It was time for the singers. And in devastated Italy, post-Pavarotti, that could only mean Andrea Bocelli. Hence the grace-filled moment that took place this Easter, at a sacred music concert in the empty Duomo.
Since the mid-1980s, when Bob Geldof gave us Band Aid to raise funds for the Ethiopian famine, any calamity of sufficient gravity calls forth a musical response. And not just calamities: the 1990 World Cup in Italy was set to the soundtrack of Luciano Pavarotti singing Nessun Dorma, with its rousing climax of vincerò, vincerò, vincerò! Far more people remember Pavarotti, Carreras and Domingo at the Baths of Caracalla than who won the football tournament.
Less than a year later, the same phenomenon would mark Super Bowl 1991, where Whitney Houston’s rendition of the American national anthem was more spectacular than the game itself. Ten years later, her recording was re-released after 9/11 and went to number one.
In 2006, the Turin Winter Olympics reached its high point at the opening ceremonies, in which the maestro sang Nessun Dorma as the grand finale. It was his last performance. Pavarotti would die the following year.
And so in the current pandemic there would have to be a concert. In Italy that requires not a pop star, but a great tenor. That meant Bocelli, and it was a blessing for Bocelli is not only a cultural figure but a sincere believer.
“For an artist, the event is the reason for the sacrifices of a lifetime,” Bocelli said last month. “For a believer and a Catholic as I am, it was further confirmation of the benevolent smile with which the Heavenly Father looks to his children. It was an immeasurable honour and privilege to lend my voice to the prayers of millions of people.”
Bocelli did lead the people in prayer, doubly so according to Augustine’s maxim that he who sings prays twice. Bocelli sang where Augustine himself was baptised by Ambrose; prayers have been sung there for a very long time.
The programme was sacred music that every Catholic would recognise: Franck’s Panis Angelicus, Gounod’s Ave Maria and Mascagni’s Sancta Maria. Bocelli chose what people would be able to pray with him at home, as they have prayed with that same sacred music in church.
To include the entire Christian world in prayer there was also Amazing Grace, perhaps the best-known hymn in English. The image of the man who has lost his sight singing “I was blind but now I see” was as powerful a Christian performance as could be imagined. The eyes of faith see so much farther than the eyes of the body.
Then there was Rossini’s Domine Deus from the Gloria of his Petite Messe Solennelle. That one is not for singing along to, but is for sacred music what Nessun Dorma has become for the tenor’s encore. Exactly one hundred years ago, Enrico Caruso’s last recording was of Domine Deus. Bocelli himself sang it at the 2015 World Meeting of Families in Philadelphia and at the Marian shrine in Aparecida, Brazil.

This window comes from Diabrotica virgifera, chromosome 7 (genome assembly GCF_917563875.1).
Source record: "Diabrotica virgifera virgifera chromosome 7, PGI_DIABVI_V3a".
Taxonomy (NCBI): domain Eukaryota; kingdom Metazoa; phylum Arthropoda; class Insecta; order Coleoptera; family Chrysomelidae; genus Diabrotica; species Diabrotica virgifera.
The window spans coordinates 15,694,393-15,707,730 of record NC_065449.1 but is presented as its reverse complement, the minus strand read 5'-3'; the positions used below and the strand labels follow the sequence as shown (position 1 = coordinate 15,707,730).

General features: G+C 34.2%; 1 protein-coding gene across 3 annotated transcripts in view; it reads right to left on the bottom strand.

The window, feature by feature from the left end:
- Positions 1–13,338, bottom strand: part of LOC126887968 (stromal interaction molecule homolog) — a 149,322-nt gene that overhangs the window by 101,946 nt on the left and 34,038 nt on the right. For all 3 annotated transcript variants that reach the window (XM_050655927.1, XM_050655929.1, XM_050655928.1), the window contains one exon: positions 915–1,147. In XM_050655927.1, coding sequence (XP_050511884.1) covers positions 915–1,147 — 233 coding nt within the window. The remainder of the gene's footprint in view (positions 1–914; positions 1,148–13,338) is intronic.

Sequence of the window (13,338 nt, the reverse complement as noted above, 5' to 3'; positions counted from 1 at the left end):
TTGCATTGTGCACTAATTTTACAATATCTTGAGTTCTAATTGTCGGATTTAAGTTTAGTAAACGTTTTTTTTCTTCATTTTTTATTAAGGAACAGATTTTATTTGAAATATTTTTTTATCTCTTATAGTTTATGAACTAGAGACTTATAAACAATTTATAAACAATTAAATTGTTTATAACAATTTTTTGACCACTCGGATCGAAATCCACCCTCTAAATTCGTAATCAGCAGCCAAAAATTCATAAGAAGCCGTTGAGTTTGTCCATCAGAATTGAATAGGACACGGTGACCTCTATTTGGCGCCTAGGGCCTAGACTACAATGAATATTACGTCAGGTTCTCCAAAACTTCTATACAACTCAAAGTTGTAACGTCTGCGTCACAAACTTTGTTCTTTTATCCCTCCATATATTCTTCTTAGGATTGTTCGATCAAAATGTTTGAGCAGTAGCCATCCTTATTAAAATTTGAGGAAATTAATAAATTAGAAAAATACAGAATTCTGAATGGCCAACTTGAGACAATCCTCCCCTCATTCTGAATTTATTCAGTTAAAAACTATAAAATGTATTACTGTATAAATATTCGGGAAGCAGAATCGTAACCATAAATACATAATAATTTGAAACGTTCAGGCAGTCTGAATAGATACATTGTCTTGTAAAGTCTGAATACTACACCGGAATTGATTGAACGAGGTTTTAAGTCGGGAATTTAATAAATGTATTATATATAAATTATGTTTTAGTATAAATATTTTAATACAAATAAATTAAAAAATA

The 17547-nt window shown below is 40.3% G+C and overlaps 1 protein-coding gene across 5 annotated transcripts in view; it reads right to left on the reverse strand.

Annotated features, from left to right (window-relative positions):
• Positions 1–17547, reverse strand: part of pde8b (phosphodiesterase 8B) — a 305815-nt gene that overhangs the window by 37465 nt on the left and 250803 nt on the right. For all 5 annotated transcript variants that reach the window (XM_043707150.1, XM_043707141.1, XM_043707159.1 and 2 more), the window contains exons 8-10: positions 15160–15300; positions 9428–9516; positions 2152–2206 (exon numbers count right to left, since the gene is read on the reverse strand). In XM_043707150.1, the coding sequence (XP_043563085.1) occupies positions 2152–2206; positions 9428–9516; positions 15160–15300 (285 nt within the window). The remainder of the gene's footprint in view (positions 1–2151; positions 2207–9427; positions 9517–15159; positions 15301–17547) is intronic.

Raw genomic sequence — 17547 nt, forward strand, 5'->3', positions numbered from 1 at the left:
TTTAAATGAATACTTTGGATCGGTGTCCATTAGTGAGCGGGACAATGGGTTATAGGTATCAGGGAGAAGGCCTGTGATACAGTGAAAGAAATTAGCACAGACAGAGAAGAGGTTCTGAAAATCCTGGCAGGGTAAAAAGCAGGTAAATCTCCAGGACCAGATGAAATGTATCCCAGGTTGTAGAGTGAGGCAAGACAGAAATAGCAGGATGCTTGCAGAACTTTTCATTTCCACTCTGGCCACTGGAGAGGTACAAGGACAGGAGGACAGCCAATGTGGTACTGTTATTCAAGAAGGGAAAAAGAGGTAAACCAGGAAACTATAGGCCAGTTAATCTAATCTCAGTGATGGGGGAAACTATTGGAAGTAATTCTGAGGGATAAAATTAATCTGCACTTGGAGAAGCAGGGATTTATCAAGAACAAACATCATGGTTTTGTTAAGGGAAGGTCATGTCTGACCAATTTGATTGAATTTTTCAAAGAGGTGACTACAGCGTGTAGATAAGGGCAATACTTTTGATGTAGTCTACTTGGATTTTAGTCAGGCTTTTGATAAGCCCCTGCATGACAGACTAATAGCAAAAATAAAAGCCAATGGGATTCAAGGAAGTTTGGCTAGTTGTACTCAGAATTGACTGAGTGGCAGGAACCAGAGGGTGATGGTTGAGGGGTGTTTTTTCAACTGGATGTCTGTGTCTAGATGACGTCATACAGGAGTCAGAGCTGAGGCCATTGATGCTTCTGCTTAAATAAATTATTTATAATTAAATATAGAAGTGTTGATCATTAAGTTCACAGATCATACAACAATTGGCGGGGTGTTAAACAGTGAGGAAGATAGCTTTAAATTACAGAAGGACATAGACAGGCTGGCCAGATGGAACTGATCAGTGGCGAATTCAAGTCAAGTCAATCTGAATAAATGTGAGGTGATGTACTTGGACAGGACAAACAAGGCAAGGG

It is an oddity of our wired world that Bocelli alone in Milan’s Duomo was being watched the world over, just as the solitary Urbi et Orbi of Pope Francis connected the entire globe. Alone, in a massive church built to accommodate thousands.
The solitary prayer of Bocelli was a powerful reminder that the Duomo was not built only for an enormous congregation, nor primarily for one. The empty Duomo – a crowning achievement for an entire civilisation – stands as a prayer in stone, praising the glory of God whether filled or empty. Perhaps more powerfully when empty. It remains the house of God even without the people of God.
Absent the cameras, had Bocelli sung the praise of the Lord God, the Blessed Mother and the Eucharist in an empty cathedral, it would have had no less power. The priest who offers Mass privately at a side altar, the cantor who rehearses in the emptiness late at night, the sacristan who trims the votive candles before the doors open, the craftsman who decorates a nook of the nave’s roof that no man will ever see, the lonely pilgrim who prays alone in the same spot where Augustine prayed a millennium and a half ago – God’s house is always full because God himself is there. Bocelli reminded us of that with his gift of prayer.
As I prayed with Bocelli via the internet, Anatole France’s devotional masterpiece, Our Lady’s Juggler, came powerfully to mind. Barnabas, the juggler-cum-monk, laments that he has no gifts to offer Our Lady, as the other monks did by custom in his monastery, reciting their elegantly composed poems or singing hymns before the statue of the Blessed Mother. So Brother Barnabas slips into the empty chapel with his satchel of knives and balls and clubs. There, with no audience but the angels and saints, he juggles for the Blessed Mother. And Mary smiles on this act of praise.
Bocelli sang for Our Lady in the church dedicated to her nativity, and helped us to sing for her too. And when he departed, keeping vigil in the house of the Lord was the Duomo’s most famous statue, Barnabas the Apostle.
Fr Raymond J de Souza is a priest of the Archdiocese of Kingston, Ontario, and founding editor of convivium.ca
This page is available to subscribers. Click here to sign in or get access.